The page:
Key Facts On Afghanistan
Key Facts on Afghanistan
A Joint Institute for the Study of War - American Enterprise Institute Report
By Dr. Kimberly Kagan and Dr. Frederick W. Kagan
The Enemy in Afghanistan
The Quetta Shura Taliban (QST) and the Haqqani network pose the greatest threat to stability in Afghanistan.
- The QST is an insurgent group responsible for Taliban operations in Afghanistan. The group is led by Mullah Mohammed Omar. Following the fall of the Taliban regime in 2001, Omar relocated the senior leadership council to Quetta, Pakistan. Though the QST is most active in southern Afghanistan, its operations have spread into areas of the north and west.
- The Haqqani network, named after its leader Jalaluhuddin Haqqani, is an insurgent group operates in eastern Afghanistan—in Paktia, Paktika, Khost, Ghazni, Wardak and even Kabul provinces. It also retains a base in North Waziristan in the Federally Administered Tribal Areas of Pakistan. Sirajuddin Haqqani, the son of Jalaluhuddin, is reported to be in charge of the day-to-day operations of the movement given his father’s ill health.
Historically, the Taliban and the Haqqani network have been strategic enablers for al Qaeda.1
- Prior to 2001, Osama bin Laden and al Qaeda’s success was dependent upon support from the Taliban and Haqqani network.
- In the 1980s, Jalaluhuddin Haqqani met bin Laden while fundraising together for the mujahedeen in Saudi Arabia.
- In the 1990s, Haqqani invited bin Laden to establish training bases in Paktia, Paktika, and Khost (known as Greater Paktia).
- During the rise of the Taliban in the mid-1990s, Haqqani joined Mullah Omar as a minister in the Taliban regime. Together, they welcomed the continued presence of bin Laden and gave sanctuary to al Qaeda training camps.
- Despite the fall of the Taliban in 2001, the relationship between the Quetta Shura Taliban, the Haqqani network, and al Qaeda continues.
Given the integral links between the Taliban, the Haqqani network, and al Qaeda, it is necessary to pursue a counterinsurgency strategy that prevents these groups from expanding their control and influence in Afghanistan.
The Mission in Afghanistan
On March 27, 2009, President Obama said his goals were, “…to disrupt, dismantle and defeat al Qaeda in Pakistan and Afghanistan, and to prevent their return to either country in the future.”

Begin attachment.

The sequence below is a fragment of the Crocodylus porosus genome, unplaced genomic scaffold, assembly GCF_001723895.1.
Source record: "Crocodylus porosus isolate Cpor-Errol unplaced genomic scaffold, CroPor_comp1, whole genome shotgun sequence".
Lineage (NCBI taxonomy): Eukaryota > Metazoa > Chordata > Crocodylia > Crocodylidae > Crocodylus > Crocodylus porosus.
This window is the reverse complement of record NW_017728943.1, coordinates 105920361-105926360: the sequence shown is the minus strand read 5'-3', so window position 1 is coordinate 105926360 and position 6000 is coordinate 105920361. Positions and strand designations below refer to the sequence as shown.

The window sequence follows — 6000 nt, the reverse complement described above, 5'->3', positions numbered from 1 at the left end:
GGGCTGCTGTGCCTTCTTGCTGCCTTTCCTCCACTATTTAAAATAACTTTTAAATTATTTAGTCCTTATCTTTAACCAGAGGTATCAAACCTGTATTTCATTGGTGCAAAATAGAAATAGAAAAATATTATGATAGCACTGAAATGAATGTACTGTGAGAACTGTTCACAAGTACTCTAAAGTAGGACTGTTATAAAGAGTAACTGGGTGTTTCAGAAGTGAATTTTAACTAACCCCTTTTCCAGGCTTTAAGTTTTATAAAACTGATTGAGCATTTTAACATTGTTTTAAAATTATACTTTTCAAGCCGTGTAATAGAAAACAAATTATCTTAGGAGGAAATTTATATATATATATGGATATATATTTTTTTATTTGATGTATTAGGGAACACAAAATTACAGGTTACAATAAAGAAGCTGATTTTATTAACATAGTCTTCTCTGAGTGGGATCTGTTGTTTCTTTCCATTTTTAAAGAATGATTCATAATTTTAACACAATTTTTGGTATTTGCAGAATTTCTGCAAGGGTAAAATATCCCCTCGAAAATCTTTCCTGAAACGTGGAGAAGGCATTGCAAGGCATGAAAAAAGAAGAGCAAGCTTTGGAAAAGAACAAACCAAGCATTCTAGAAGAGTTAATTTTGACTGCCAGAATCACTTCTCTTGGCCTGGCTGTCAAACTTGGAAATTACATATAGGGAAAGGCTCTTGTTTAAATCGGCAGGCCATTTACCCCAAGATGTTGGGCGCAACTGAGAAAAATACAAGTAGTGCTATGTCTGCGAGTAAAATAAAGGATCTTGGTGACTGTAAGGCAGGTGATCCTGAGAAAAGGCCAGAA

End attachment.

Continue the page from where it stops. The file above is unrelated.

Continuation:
Currently, President Obama is conducting a review of U.S. strategy in Afghanistan. Several options are being debated, such as a more limited counterterrorism strategy and the adoption of a robust counterinsurgency strategy (advocated by General Stanley McChrystal in his assessment).
Counterterrorism in Afghanistan2
- The U.S. Department of Defense defines counterterrorism (CT) as, “Operations that include the offensive measures taken to prevent, deter, preempt, and respond to terrorism."
- Given the range of Predator UAVs and the requirements for Special Forces teams, the conduct of CT operations using either requires bases in Afghanistan or Pakistan.
- While an over-the-horizon CT approach is feasible using long-range, precision-guided munitions, this approach relies entirely on Signals Intelligence (SIGINT) and CIA networks to locate targets.
- The enemy has become increasingly savvy with its operational security, making SIGINT targeting more difficult.
- Even now it is difficult for CIA networks to provide targetable intelligence on key enemy leaders.
- CT operations have been the primary cause of civilian casualties in Afghanistan. Outrage over civilian casualties has damaged the perception of the United States in Afghanistan and Pakistan.
Counterinsurgency in Afghanistan3
- Counterinsurgency Strategy (COIN) has at its core the protection of the population from insurgents by military and political means.
- To achieve the President’s stated objectives, one must fully resource and implement a counterinsurgency strategy in Afghanistan.
- This will require additional forces, as there are currently not enough troops to execute a proper counterinsurgency.
- Even with additional forces, it is necessary to prioritize objectives within Afghanistan and then mass forces in critical areas to protect and positively influence the population. The insurgency is most dangerous in RC (South) and RC (East). Counterinsurgents must focus on the critical population centers in: the central Helmand River Valley; Kandahar City and its surrounding areas; Tarin Kowt in Uruzgan Province; and Khost, Paktia, and Paktika provinces (Greater Paktia).
- Coalition counterinsurgency operations must be coordinated and mutually-reinforcing to achieve decisive effects and prevent the enemy from fleeing during the operation, only to return to the area later.
Afghan National Security Forces (ANSF)4
“The role and responsibilities of the Afghan National Security Forces (ANSF) must be clearly articulated. There has been an overreliance on the Afghan National Police (ANP). The ANP are simply not equipped for the combat-intensive initial phases of counterinsurgency. The appropriate role for the ANP should be maintaining order once the insurgency has been reduced to a manageable level and effective rule of law has been established.”
“The Afghan National Army (ANA) are appropriate for the combat-intensive phases of counterinsurgency, though they are not present in sufficient numbers. Growing the size of the ANA and advancing its capacity to carry out mission-critical counterinsurgency operations in Helmand will help to relieve some of the burden that is currently shouldered by coalition forces.”
“The best way to rapidly increase the size and capacity of indigenous forces is to partner coalition units with them together in combat”
“Dramatically expanding the size and capacity of the ANSF is only one part of a strategy. It must be paired with steps to defeat the insurgency and improve the legitimacy and capability of the Afghan government.”